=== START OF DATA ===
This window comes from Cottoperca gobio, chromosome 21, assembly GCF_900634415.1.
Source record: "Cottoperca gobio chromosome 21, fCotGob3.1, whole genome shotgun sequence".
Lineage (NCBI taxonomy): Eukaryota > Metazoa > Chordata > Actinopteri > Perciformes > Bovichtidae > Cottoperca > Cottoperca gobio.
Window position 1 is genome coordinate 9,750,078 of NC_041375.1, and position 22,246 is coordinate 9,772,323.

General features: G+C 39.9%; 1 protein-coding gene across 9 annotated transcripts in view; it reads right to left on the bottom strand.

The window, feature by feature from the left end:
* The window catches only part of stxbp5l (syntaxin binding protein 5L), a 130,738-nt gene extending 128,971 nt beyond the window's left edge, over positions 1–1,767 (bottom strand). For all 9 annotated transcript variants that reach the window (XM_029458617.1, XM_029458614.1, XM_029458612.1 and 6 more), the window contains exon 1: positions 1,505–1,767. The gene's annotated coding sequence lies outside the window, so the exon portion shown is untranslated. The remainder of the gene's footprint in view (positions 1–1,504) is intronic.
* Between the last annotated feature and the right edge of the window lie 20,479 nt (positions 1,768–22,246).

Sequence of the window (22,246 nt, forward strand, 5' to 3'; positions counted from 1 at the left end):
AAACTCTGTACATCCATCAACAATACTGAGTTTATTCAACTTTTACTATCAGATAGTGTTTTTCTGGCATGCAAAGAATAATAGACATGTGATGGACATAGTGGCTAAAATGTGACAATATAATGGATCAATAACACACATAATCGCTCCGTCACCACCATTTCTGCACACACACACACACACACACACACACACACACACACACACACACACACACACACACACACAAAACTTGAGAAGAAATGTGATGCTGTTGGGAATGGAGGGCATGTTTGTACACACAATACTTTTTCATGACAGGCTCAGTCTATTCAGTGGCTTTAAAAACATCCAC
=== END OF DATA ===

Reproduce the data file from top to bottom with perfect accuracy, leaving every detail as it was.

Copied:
This window comes from Cottoperca gobio, chromosome 21, assembly GCF_900634415.1.
Source record: "Cottoperca gobio chromosome 21, fCotGob3.1, whole genome shotgun sequence".
Lineage (NCBI taxonomy): Eukaryota > Metazoa > Chordata > Actinopteri > Perciformes > Bovichtidae > Cottoperca > Cottoperca gobio.
Window position 1 is genome coordinate 9,750,078 of NC_041375.1, and position 22,246 is coordinate 9,772,323.

General features: G+C 39.9%; 1 protein-coding gene across 9 annotated transcripts in view; it reads right to left on the bottom strand.

The window, feature by feature from the left end:
* The window catches only part of stxbp5l (syntaxin binding protein 5L), a 130,738-nt gene extending 128,971 nt beyond the window's left edge, over positions 1–1,767 (bottom strand). For all 9 annotated transcript variants that reach the window (XM_029458617.1, XM_029458614.1, XM_029458612.1 and 6 more), the window contains exon 1: positions 1,505–1,767. The gene's annotated coding sequence lies outside the window, so the exon portion shown is untranslated. The remainder of the gene's footprint in view (positions 1–1,504) is intronic.
* Between the last annotated feature and the right edge of the window lie 20,479 nt (positions 1,768–22,246).

Sequence of the window (22,246 nt, forward strand, 5' to 3'; positions counted from 1 at the left end):
AAACTCTGTACATCCATCAACAATACTGAGTTTATTCAACTTTTACTATCAGATAGTGTTTTTCTGGCATGCAAAGAATAATAGACATGTGATGGACATAGTGGCTAAAATGTGACAATATAATGGATCAATAACACACATAATCGCTCCGTCACCACCATTTCTGCACACACACACACACACACACACACACACACACACACACACACACACACACACACACACACAAAACTTGAGAAGAAATGTGATGCTGTTGGGAATGGAGGGCATGTTTGTACACACAATACTTTTTCATGACAGGCTCAGTCTATTCAGTGGCTTTAAAAACATCCAC